There’s a website that I use to track my short story submissions, as well as research markets, called The (Submission) Grinder. It does many things well, but one of my favorite features is the Dashboard page. Here, a lifetime of my submissions are ground together and presented to me in ways that give me information on things like–how many submissions did I make each year? How many of them received form rejections? Personal? Sales? How much did I get paid for the sales?
It’s wonderful for someone like me, who basically breaks out in hives when tasked with the creation of a spreadsheet. The year’s not over yet, but I wanted to take a look at some historical trends.
My first sale was in 2004, so I was submitting farther back, but the first data I have entered into the Grinder starts in 2007, so that’s where my analysis begins. The biggest thing that jumps out at me is the progression of number of submissions each year.
It’s clearly evident from this data that 2011 is the year that I went from dabbling in writing to jumping in whole-heartedly. I only need two more submissions before the end of this month (no problem . . . I expect I’ll probably have more) to double my subs this year over last year.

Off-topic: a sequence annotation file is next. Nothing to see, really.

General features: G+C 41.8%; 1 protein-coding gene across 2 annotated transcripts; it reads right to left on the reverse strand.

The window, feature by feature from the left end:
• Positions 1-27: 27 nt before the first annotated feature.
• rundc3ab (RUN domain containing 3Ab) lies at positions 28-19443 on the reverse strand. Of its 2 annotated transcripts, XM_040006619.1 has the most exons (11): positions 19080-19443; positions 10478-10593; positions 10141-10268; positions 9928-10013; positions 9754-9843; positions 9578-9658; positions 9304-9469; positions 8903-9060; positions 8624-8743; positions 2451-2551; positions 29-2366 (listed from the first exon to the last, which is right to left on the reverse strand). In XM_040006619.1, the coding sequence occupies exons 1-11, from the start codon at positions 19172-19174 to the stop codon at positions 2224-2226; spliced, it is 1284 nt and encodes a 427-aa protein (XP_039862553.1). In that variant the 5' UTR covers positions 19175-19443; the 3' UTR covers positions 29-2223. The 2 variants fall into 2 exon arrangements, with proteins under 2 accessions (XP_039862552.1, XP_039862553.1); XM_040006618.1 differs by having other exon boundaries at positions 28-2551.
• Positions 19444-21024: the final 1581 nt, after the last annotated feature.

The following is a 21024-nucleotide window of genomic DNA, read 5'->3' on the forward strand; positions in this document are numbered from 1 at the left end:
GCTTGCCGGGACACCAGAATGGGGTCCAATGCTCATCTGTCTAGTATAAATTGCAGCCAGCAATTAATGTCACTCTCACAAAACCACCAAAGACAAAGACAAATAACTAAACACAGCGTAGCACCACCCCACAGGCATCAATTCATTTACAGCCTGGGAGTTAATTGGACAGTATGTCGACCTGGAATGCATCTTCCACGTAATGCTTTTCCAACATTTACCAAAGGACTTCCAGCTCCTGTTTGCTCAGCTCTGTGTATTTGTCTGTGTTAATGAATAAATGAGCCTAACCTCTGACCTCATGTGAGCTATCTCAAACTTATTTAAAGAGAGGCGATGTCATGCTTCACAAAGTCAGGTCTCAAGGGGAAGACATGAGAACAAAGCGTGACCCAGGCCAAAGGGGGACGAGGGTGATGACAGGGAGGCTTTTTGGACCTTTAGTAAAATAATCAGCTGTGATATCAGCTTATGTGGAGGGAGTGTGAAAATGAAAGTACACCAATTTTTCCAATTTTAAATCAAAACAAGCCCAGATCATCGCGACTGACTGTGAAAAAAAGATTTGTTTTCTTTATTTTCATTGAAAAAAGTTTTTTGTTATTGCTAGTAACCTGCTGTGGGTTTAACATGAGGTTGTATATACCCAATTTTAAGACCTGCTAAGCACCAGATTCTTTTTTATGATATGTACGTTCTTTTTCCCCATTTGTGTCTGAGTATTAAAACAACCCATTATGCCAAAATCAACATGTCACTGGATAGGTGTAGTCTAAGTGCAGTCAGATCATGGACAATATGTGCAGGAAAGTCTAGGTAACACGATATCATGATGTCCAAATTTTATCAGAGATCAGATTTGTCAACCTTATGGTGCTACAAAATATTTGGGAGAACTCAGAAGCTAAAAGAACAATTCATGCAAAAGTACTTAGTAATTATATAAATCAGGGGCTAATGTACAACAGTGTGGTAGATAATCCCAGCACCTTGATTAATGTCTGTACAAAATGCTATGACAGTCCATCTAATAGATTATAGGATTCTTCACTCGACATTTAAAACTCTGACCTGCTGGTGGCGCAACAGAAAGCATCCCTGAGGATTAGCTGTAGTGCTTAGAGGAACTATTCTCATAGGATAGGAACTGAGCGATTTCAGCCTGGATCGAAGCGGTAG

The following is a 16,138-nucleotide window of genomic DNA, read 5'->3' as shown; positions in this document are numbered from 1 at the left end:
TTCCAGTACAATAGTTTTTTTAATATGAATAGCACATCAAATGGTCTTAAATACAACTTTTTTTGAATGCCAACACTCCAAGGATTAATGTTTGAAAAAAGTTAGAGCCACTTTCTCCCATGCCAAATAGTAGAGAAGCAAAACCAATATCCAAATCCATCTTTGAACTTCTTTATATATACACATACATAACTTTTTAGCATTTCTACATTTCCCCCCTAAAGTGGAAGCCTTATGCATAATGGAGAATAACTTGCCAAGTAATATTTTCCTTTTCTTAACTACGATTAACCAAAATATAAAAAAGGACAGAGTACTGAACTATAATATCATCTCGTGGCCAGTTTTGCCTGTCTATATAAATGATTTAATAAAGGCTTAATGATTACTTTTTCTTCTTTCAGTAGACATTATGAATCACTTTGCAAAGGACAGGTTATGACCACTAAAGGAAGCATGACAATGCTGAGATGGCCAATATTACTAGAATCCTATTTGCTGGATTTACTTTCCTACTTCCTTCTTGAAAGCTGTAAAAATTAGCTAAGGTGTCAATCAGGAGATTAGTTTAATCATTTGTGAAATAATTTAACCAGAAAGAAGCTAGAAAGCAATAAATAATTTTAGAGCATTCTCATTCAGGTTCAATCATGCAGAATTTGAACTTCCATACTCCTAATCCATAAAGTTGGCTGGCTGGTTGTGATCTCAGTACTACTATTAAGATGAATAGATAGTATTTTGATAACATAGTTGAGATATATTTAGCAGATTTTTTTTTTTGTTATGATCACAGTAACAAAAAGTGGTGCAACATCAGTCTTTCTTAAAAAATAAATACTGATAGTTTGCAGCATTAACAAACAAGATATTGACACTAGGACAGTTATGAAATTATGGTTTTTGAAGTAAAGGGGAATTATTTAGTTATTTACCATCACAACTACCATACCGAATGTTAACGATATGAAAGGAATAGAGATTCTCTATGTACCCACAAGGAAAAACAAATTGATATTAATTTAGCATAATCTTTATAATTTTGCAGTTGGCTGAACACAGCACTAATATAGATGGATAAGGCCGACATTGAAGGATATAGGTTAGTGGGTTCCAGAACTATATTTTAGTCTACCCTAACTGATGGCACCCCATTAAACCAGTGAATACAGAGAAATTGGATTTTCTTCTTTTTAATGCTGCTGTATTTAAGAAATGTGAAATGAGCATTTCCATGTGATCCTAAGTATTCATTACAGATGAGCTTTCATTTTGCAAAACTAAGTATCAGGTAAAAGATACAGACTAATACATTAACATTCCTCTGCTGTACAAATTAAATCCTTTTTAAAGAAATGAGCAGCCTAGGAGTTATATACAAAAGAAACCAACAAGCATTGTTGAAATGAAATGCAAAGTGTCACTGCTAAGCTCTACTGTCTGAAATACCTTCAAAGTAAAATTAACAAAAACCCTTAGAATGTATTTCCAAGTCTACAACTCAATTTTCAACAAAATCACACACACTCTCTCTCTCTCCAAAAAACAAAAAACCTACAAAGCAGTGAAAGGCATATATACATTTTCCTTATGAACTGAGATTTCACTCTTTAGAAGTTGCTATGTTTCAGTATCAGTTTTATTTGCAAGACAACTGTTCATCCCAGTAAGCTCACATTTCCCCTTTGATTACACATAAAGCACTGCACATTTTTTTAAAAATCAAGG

Does this translate to more sales? Well, sort of. In 2012, I made two sales. In 2013 (so far) there have been 3. The sales number hasn’t doubled with the submissions number, but if I weren’t actively submitting, clearly those sales would not have occurred. The other thing I can see is that my percentage of personal rejections has also gone up.
One piece of data I can’t see from my dashboard is how many stories made it to higher rounds of consideration before their eventual rejection. That’s actually a data point I’m interested in, so I may have to see if I can figure out a way to track that for myself.
Either way, it’s been valuable to me to look back at my historical data. It shows me that I’m on the right track. My goal for next year is to double my submissions again. I’d better get writing!
2 thoughts on “A Look at Submission Statistics”
“One piece of data I can’t see from my dashboard is how many stories made it to higher rounds of consideration before their eventual rejection. That’s actually a data point I’m interested in, so I may have to see if I can figure out a way to track that for myself.”
One of the changes we have in mind to implement for the Grinder is to make that information easier to track. The data fields we have don’t really support that well, but they can be modified. 🙂
Excellent, David! Glad to hear it!